It’s excruciating work, but it makes runners faster. As if that’s not enough, Wegman wakes at 5:30 a.m. to get in a quick five miles before the regular training and academic day begins. On top of an academic schedule that often includes studying until midnight, the sophomore cranks out 80 miles a week. “It’s hard to stay awake,” she said. “We have so many demands on us here.”

Wegman said she remembers seeing former track star Emily Perez during a recruiting visit to the West Point campus. Second Lt. Perez would become the first female USMA graduate to die in combat when a roadside bomb exploded near her vehicle Sept. 12 in Kifl, Iraq. She was 23. “I felt so horrible for her family,” Wegman said. “She’s still a part of our team.”

Wegman said her teammates were told of Perez’s death at a trackside meeting that included many tears. “It’s pretty frightening,” she said about the chance of dying during deployment. “It’s definitely sobering. But it’s a personal choice, and you have to want to (serve). You can’t complain.”

Wegman’s parents did not want her to enroll in West Point and face the possibility of their only child serving in Iraq or Afghanistan. But once she made the decision, Wegman said, her parents were nothing but supportive.

After a Thanksgiving visit home, Wegman said she realized what her choices could mean. “I could potentially never have another Thanksgiving break again,” she said. “It’s a blessing to be able to go home.”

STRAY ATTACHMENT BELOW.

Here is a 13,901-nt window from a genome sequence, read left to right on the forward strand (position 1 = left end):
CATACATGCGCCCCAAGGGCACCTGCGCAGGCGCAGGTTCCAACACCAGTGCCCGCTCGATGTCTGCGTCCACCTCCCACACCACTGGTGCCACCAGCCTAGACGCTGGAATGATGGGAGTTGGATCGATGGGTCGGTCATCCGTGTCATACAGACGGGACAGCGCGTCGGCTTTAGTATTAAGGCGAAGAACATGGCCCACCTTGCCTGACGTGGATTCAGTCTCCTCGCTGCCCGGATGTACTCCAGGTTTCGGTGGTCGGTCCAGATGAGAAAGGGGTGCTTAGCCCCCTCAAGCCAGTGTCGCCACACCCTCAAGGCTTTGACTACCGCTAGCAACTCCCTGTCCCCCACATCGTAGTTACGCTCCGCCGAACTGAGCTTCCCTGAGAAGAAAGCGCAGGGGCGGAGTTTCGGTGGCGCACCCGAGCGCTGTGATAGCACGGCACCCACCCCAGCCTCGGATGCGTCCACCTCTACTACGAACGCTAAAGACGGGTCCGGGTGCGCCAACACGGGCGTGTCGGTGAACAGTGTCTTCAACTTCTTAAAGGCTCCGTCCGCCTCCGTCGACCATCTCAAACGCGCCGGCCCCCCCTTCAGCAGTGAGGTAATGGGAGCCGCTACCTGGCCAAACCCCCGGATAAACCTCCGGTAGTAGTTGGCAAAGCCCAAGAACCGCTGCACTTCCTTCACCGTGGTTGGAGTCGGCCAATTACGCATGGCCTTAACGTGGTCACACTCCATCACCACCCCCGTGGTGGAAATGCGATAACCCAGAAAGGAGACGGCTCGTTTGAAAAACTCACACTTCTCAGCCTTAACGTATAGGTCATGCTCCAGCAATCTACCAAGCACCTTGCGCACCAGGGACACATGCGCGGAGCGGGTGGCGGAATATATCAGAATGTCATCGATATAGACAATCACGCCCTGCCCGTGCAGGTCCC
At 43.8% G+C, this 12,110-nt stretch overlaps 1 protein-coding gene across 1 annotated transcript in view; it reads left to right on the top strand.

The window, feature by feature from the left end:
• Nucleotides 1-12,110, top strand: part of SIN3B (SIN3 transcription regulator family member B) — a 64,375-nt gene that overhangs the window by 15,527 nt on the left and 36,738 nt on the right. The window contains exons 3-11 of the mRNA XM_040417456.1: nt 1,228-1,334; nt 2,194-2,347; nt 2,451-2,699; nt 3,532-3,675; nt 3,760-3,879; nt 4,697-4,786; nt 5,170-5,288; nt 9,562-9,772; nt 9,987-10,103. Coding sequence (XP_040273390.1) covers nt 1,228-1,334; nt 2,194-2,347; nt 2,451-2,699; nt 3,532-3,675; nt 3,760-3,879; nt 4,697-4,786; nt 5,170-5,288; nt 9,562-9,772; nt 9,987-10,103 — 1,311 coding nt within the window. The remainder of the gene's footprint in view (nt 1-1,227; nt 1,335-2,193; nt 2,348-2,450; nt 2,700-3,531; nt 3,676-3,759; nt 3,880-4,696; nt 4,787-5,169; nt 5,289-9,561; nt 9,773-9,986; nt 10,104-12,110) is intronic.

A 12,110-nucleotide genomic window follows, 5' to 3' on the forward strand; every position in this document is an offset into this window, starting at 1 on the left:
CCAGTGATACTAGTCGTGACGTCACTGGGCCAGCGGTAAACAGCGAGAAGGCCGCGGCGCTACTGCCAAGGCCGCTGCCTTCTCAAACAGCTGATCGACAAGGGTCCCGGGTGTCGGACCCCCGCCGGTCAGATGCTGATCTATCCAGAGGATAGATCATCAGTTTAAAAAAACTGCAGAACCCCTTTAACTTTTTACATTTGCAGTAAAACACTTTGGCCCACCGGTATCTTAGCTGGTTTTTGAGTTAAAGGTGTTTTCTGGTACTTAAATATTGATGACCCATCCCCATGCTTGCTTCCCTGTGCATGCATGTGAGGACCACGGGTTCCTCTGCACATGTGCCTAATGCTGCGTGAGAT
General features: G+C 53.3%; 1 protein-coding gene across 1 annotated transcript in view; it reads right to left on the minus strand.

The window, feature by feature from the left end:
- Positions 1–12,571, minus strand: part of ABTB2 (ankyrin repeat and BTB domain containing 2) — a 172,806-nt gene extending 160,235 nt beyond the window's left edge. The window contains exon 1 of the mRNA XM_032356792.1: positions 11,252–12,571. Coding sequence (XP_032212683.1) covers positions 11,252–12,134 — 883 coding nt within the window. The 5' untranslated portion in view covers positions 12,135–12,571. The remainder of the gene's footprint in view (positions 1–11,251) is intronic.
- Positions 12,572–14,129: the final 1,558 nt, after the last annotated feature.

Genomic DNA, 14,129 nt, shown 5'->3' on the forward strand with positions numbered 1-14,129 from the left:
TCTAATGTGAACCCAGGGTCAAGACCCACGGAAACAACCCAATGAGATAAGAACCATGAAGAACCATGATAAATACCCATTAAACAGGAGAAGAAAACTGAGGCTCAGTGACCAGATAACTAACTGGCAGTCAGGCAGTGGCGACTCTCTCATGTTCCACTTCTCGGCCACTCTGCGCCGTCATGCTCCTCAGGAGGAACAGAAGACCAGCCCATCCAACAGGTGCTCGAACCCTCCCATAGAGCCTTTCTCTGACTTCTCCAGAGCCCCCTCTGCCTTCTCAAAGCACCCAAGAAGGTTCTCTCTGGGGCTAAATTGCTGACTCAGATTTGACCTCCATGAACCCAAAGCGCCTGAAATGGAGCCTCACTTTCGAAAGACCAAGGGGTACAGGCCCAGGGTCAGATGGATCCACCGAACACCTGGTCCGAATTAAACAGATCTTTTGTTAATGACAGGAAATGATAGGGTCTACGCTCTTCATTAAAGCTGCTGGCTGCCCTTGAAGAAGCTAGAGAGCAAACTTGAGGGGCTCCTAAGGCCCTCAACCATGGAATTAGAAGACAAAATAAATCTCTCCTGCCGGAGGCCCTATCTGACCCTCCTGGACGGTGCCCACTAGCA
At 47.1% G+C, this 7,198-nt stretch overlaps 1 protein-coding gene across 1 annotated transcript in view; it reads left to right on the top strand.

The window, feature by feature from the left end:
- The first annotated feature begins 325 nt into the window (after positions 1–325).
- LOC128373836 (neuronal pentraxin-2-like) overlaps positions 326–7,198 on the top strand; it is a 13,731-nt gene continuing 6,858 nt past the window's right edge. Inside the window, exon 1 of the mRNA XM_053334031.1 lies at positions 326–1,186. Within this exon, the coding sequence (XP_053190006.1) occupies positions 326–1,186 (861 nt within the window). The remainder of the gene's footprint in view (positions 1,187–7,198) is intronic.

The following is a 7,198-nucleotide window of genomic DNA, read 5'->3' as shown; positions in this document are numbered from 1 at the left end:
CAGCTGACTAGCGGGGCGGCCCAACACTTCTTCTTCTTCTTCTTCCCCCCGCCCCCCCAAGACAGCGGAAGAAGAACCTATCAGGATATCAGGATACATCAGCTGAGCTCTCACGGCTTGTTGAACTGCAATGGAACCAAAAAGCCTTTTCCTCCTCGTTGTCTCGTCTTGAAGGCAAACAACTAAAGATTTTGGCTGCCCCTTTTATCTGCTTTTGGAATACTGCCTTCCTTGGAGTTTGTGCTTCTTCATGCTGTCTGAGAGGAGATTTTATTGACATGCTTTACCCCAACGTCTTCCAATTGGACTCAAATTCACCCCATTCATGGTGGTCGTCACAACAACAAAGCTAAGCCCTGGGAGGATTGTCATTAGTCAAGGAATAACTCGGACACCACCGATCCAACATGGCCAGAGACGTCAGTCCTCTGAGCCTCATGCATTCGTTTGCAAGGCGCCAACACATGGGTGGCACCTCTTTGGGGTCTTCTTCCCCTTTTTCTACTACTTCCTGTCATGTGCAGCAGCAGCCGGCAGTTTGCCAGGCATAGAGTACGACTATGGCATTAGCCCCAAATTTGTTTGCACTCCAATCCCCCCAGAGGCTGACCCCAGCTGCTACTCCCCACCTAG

While she was home, Wegman and her parents watched a documentary on today’s wounded warriors. “I try to be as informed as I can,” she said. “You have to see what’s going on. You have to know what it’s like.”

Wegman will know exactly what it’s like two years from now when she and her classmates are called upon to be platoon leaders. “We’re going to be confronted by 35 or 40 war veterans, and we’re expected to lead them,” she said. She believes her competitive running will be an asset in leading soldiers. “You have to be an athlete to be an officer,” she said.

The December issue of “Runner’s World” magazine features an extensive look at servicemembers who are also distance runners -- from brand-new enlistees to top leaders, such as Army Gen. George W. Casey Jr., commander of Multinational Force Iraq. The article details how deployed troops use running to relieve stress and focus on their missions. Wegman e-mailed the story to her teammates. “I’m honored I share the same activity as so many other soldiers,” she said, noting that fitness derived from running can directly relate to fitness on the battlefield. “That’s the nature of the profession, and that’s the essence of the warrior spirit. That’s the mission.”

Now that the cross-country season is over, Wegman can focus on the Dec. 2 Army-Navy football showdown in Philadelphia, during which she and of her 4400 fellow cadets will march in formation, as will the U.S. Naval Academy’s midshipman. Wegman brings her running-tough attitude to the brigade drill, just like she does all aspects of her discipline-driven life. “There’s nothing more mentally toughening than running,” Wegman said. “You have to have the commitment to run every single day, mile after mile.”

(David Mays works for the Pentagon Channel.)